Luke: But let me ask you about this. So, just with my own experience in friends running businesses and growing companies. When companies start out, especially if they’re not funded, they have one level of team. And then as they grow, they’re able to bring in better leadership and so on and so forth, right? They’re able to build the team. And I’ve noticed just a 100% direct correlation with obviously better people, an amazing team we have here. And then the growth that we’re seeing. Are some of the companies that you’ve worked with, do you actually have examples where literally, it was just implementing the system in the people that they had, could adapt and change over? Or does a lot of it go side by side with bringing in better leadership into the company, that can then implement the plan.

Shannon: Yeah. So, I always say that the system will meet a team where they are. So, I would say, don’t wait to hire some other people in or replace some people or move some people around. I would say, the system meets a team where they are. And what will happen through that is, the team that’s with you now and the team that you have, they’ll be great in getting the start and getting the pieces together. The pieces of the plan and the information. But what becomes more obvious as we lay this out and the step-by-step, the quarter by quarter, the month by month. What becomes more obvious is, do we have the right people if I steal from Jim Collins? Who are the right people on the right seats doing the right things?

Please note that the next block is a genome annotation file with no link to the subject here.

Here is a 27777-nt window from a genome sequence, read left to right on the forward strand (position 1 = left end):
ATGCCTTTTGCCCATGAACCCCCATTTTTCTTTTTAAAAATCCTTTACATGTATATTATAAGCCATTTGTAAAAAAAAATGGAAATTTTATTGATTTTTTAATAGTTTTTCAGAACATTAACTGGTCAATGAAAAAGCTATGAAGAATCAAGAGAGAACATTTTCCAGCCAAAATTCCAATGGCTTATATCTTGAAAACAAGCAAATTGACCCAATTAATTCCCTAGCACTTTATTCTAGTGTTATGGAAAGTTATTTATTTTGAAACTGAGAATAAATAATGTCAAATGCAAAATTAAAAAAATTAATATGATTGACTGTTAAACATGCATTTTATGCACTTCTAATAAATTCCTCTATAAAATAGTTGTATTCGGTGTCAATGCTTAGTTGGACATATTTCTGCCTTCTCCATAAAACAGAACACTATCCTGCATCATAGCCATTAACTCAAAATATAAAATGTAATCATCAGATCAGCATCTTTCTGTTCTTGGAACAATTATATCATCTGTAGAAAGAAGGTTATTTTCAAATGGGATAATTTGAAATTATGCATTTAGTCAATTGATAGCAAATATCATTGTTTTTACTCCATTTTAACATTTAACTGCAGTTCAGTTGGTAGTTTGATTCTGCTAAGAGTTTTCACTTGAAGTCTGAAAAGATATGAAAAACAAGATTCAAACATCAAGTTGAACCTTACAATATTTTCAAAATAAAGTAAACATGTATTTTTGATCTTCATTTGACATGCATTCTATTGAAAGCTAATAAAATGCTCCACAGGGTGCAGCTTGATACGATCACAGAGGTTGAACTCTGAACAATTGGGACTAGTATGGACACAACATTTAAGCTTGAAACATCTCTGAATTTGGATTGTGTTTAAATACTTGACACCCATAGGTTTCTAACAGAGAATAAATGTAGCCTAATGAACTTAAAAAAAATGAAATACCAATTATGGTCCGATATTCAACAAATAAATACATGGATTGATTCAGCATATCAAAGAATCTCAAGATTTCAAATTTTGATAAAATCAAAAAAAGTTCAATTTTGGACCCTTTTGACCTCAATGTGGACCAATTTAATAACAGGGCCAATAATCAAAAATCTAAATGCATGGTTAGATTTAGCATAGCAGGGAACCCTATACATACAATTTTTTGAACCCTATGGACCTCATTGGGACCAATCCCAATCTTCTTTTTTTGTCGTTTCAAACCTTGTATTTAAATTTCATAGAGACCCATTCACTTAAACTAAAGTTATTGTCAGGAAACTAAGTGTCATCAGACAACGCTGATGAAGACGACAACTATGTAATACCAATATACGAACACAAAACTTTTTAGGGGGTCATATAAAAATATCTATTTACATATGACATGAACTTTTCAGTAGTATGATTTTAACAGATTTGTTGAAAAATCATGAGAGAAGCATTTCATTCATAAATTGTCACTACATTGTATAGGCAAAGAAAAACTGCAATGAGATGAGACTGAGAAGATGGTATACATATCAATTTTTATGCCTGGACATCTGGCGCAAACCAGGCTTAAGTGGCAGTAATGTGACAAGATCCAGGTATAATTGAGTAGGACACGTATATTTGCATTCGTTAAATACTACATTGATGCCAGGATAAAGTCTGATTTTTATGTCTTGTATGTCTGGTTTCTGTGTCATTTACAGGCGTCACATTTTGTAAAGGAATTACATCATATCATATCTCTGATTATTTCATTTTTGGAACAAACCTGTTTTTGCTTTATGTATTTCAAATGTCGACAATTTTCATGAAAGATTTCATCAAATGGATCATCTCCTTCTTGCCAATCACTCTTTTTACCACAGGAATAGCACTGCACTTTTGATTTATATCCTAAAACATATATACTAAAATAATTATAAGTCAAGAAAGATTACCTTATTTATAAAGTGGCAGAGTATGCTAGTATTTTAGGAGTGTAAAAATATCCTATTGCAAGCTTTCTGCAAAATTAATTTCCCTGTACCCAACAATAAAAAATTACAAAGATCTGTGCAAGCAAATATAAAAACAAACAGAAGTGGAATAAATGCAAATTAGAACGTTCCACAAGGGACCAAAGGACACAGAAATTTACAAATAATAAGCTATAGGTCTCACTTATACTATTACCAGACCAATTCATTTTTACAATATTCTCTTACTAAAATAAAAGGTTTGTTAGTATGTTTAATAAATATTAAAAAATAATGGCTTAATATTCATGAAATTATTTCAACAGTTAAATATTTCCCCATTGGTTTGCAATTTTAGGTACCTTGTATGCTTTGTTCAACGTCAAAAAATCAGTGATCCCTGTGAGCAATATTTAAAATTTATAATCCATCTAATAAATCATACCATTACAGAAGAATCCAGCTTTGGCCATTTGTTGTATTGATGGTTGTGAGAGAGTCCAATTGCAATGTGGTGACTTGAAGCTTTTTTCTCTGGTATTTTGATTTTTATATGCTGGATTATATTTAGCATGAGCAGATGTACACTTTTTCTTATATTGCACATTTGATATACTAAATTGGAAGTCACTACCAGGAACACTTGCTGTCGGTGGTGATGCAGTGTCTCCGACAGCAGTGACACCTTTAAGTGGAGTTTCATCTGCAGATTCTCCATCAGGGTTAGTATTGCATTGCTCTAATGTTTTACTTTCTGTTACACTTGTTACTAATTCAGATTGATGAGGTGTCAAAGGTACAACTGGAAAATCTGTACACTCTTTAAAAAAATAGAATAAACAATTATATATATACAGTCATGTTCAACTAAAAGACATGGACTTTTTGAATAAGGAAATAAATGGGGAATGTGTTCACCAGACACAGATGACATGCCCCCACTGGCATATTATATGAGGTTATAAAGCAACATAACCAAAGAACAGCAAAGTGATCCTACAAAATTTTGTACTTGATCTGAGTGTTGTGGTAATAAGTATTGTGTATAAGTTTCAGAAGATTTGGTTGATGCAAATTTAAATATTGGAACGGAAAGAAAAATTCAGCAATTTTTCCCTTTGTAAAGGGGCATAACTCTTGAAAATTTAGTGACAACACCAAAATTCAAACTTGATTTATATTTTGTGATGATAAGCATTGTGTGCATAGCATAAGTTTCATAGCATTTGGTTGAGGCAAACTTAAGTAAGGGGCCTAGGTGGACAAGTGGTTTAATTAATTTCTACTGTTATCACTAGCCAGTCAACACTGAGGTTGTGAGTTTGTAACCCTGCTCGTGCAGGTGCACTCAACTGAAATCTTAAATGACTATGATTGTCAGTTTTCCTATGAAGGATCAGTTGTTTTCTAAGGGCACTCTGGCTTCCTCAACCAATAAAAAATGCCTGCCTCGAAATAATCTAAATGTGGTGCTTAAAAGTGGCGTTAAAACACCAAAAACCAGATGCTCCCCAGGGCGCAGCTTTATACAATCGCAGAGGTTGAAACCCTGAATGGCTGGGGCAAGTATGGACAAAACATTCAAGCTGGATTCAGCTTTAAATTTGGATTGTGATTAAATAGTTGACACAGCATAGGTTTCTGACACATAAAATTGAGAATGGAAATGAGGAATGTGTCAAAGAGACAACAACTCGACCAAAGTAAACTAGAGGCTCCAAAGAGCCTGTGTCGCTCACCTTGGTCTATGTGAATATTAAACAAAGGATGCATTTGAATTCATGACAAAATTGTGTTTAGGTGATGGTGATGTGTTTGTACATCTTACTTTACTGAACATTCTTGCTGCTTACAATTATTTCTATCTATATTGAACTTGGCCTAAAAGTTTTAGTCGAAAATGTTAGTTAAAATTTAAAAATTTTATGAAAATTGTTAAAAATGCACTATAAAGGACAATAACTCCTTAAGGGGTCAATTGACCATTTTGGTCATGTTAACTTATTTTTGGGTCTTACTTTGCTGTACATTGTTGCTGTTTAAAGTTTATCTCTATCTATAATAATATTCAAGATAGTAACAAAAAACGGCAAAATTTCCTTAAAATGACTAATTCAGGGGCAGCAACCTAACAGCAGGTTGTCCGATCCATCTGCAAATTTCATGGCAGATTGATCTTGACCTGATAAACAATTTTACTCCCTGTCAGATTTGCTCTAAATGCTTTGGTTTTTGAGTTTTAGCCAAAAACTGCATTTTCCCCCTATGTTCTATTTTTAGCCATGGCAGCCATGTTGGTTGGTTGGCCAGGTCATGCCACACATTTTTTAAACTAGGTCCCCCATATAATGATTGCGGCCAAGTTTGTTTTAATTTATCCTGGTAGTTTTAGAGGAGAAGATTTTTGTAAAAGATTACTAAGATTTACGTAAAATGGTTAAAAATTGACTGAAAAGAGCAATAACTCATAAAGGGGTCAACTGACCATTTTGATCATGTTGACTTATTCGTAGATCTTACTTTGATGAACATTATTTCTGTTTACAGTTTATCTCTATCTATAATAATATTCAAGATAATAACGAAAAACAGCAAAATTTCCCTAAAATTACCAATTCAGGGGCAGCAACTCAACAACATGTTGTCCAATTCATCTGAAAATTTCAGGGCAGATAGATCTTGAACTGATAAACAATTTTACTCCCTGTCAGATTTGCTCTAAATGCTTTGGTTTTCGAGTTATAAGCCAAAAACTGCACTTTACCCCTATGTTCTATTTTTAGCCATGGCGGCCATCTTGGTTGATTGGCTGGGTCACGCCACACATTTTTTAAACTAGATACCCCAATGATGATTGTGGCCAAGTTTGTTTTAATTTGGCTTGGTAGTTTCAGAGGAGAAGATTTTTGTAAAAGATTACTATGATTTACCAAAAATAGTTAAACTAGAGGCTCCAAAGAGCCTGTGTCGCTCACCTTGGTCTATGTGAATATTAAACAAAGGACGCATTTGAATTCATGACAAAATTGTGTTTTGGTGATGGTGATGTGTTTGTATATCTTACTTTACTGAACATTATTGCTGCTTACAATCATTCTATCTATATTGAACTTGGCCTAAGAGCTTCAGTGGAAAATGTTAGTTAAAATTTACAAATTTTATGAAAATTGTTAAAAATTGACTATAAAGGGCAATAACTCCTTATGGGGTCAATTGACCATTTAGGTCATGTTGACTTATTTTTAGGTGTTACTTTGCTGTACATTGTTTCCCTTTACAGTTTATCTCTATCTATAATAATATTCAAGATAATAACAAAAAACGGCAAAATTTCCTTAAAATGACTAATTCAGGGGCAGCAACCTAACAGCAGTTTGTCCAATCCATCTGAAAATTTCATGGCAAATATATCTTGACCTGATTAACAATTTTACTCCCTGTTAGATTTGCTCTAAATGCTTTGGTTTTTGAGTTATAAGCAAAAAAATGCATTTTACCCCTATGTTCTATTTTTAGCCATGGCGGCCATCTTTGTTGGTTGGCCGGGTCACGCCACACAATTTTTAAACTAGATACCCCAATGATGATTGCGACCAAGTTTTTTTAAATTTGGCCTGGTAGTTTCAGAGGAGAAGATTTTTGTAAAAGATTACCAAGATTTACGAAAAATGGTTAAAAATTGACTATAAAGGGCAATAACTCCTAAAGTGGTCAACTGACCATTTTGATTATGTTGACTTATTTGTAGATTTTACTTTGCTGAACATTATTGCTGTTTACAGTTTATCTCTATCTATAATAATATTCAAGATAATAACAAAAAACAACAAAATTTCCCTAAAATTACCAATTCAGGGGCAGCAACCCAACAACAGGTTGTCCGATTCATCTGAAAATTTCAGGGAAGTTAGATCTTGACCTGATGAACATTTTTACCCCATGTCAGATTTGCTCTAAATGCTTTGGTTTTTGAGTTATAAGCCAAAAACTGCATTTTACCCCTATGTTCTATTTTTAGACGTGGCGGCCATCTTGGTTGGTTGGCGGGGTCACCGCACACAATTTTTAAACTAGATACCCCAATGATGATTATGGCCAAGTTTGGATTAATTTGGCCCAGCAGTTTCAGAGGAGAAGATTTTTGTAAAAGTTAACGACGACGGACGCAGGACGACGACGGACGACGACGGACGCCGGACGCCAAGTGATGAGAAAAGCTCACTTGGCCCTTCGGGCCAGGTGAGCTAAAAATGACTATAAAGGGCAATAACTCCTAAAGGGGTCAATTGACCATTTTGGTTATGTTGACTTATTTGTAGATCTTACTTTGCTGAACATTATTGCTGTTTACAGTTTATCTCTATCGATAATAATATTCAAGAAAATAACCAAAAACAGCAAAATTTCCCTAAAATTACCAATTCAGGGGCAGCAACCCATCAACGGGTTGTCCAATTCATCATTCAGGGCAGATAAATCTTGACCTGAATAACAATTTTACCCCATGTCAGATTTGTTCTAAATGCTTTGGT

Shannon: So, I say, let’s get the plan going, let’s lay it out. So we get really clear on the who. Who we need, what team should they be in, what functional roles should they play in the organization for the plan. And then, doing the right things is winding up to the things that we’ve got to get done to get from quarter one, quarter two, quarter three. I’d be lying to tell you that most organizations start out on this journey and don’t move around the members and re up some new members and maybe even hire in some team members. Because this plan is to grow the company, and we’re going to grow the design of the company, and we’re going to grow the people in our company.